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April 5, 2009: Helen Clark and Peter Davis interviewed by Paul Holmes

Published: 3:04PM Sunday April 05, 2009 Source: ONE News

Q+A - April 5, 2009: Helen Clark and Peter Davis interviewed by Paul Holmes

PAUL Welcome to you Helen Clark and congratulations again on the job and Professor Peter Davis welcome to you as well. Once again your wife's up and off.

PETER DAVIS - Medical Sociologist That's right, no this is part of the lifestyle that if you're hitched to the powerful and famous this kind of thing happens to you.

PAUL Did you think things might calm down a bit this time though after the defeat last year?

PETER Not really because I mean Helen's an extremely competent and capable person and she's available so why not use those skills on the international stage and I think it's a great natural next step for her.

PAUL You essentially are a political spouse aren't you?

PETER I guess so.

PAUL I don't mean to demean you in saying that at all but&

PETER No no no no, I don't look at it that way but yeah I guess I am, but we've led our lives sort of a little bit in parallel you might say and Helen's given me the space to do what I have to do in my job and vice versa.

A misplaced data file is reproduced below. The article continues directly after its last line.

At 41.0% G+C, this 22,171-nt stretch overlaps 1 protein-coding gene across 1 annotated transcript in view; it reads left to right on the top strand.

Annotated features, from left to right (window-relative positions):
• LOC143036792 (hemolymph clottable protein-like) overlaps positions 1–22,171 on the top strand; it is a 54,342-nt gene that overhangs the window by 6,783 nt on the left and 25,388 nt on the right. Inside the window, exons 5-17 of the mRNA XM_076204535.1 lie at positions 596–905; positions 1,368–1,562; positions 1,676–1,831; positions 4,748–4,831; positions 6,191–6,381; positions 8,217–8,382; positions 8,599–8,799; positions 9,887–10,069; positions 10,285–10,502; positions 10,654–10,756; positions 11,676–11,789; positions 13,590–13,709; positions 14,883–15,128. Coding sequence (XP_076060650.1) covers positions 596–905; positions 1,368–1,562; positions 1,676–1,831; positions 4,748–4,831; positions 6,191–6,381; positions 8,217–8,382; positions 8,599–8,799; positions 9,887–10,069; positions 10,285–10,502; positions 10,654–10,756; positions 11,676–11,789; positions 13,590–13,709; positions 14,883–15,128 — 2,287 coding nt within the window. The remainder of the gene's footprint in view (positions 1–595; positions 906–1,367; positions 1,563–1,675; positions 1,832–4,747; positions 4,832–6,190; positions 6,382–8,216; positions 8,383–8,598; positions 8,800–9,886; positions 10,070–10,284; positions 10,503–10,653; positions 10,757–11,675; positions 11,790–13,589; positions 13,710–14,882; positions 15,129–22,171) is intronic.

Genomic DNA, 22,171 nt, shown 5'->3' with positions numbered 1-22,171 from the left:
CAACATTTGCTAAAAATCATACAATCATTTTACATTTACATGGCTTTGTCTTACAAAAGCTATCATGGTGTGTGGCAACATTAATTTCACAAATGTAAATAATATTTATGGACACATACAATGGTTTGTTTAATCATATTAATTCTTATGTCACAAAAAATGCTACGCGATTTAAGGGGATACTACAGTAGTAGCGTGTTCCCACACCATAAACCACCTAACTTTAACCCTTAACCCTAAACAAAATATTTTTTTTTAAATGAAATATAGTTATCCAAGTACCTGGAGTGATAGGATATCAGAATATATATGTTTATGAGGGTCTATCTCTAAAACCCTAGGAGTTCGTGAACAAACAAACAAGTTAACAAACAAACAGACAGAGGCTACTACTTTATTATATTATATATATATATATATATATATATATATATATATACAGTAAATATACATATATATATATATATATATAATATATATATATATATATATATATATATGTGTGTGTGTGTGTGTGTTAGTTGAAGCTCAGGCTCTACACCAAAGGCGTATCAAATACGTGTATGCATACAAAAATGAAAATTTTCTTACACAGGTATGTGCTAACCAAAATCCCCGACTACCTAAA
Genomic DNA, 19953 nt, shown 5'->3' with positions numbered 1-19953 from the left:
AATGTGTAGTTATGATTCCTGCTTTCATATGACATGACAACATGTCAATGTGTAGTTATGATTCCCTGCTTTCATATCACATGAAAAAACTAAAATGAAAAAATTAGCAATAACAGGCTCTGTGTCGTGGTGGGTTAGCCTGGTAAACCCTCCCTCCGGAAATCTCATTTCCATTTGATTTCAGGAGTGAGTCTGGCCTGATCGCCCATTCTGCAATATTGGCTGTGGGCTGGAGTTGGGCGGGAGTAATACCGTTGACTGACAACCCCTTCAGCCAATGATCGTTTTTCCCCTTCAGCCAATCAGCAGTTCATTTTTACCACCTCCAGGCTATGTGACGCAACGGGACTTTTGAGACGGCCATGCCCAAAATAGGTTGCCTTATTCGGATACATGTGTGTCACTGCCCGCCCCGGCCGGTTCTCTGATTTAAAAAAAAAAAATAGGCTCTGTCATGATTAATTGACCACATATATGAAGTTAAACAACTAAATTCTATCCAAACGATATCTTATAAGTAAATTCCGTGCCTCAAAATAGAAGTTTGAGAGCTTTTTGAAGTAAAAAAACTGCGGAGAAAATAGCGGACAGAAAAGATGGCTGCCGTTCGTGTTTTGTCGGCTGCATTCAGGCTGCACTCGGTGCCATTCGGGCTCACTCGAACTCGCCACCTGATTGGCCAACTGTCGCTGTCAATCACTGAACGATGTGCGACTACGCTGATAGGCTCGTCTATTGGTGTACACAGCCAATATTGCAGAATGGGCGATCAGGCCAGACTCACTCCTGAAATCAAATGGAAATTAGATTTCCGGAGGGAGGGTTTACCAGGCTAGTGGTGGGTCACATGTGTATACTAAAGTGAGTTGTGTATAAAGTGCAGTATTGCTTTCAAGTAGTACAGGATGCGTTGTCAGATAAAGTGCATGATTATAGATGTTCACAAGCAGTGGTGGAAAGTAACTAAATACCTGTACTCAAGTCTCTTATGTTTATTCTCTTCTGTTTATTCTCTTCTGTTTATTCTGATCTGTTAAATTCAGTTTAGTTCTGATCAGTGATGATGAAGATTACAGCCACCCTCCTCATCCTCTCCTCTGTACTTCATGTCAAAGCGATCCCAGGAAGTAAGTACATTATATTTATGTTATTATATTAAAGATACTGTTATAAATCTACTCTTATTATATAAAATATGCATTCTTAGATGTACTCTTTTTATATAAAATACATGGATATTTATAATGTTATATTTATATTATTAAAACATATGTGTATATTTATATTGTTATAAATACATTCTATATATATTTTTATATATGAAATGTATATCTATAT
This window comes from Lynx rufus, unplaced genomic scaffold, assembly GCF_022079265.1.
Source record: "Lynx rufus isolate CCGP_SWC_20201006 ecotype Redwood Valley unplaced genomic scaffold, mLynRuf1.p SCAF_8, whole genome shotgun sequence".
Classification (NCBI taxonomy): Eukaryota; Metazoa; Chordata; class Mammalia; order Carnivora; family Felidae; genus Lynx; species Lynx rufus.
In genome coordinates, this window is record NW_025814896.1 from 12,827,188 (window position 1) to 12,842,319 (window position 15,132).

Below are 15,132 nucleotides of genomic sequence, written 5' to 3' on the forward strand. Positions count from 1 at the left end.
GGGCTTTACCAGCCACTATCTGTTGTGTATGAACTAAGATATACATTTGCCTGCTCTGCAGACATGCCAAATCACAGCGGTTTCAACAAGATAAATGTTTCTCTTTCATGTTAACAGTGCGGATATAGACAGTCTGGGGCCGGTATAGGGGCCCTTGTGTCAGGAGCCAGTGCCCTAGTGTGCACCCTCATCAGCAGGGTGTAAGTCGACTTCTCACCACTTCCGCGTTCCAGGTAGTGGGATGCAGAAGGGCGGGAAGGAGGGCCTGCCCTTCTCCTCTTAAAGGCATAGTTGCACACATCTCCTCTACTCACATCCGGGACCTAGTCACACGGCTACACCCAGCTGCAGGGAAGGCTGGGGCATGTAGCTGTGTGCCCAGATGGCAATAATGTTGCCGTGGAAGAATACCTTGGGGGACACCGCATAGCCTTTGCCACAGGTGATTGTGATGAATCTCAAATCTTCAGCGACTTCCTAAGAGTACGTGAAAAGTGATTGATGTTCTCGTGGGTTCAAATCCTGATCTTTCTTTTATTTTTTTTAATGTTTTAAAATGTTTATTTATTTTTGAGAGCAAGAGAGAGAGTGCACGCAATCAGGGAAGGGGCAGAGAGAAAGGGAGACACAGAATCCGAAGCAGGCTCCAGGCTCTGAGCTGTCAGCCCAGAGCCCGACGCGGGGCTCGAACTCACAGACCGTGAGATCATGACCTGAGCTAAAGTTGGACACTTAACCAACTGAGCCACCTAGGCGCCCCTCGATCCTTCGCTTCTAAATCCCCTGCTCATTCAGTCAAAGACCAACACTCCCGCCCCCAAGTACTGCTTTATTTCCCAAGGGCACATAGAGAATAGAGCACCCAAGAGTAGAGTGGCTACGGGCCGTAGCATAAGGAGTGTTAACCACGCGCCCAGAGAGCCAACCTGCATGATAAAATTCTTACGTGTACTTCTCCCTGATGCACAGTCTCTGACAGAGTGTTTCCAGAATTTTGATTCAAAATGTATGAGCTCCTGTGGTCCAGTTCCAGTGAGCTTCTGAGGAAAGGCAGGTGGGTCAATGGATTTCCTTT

PAUL Some people would say parallel universes.

PETER Well that's true you know.

PAUL Sometimes - did you think about staying home at all, or did you automatically just want to move on to another career?

HELEN CLARK - Former Prime Minister
Well New Zealand's a small country and once you've had the wonderful privilege I've had as being PM for nine years where else do you go, I'm far too young to retire, I've got a lot of energy, I like to do constructive things, I certainly didn't want to be Leader of the Opposition again, been there done that, so rather than sit here and grumble best to get on and find something constructive to do.

PAUL So you head off to New York, Peter stays here with his work and of course academics are notoriously dedicated to their work as well, of course people probably underestimate that don't they how dedicated he is to what he does?

HELEN Sure, sure and Peter leads a research team and that team is very dependent on his expertise and international reputation for all the grants that come in, so it's just not an option for him to walk away and let people down, but we've had a sort of long range commuter relationship for many years, it's just the distance has got a big bigger.

PAUL Do you phone each other every day when you're away?

HELEN Phone or email, Peter is always on the email so I'm more likely to get him to answer that than a phone call sometimes.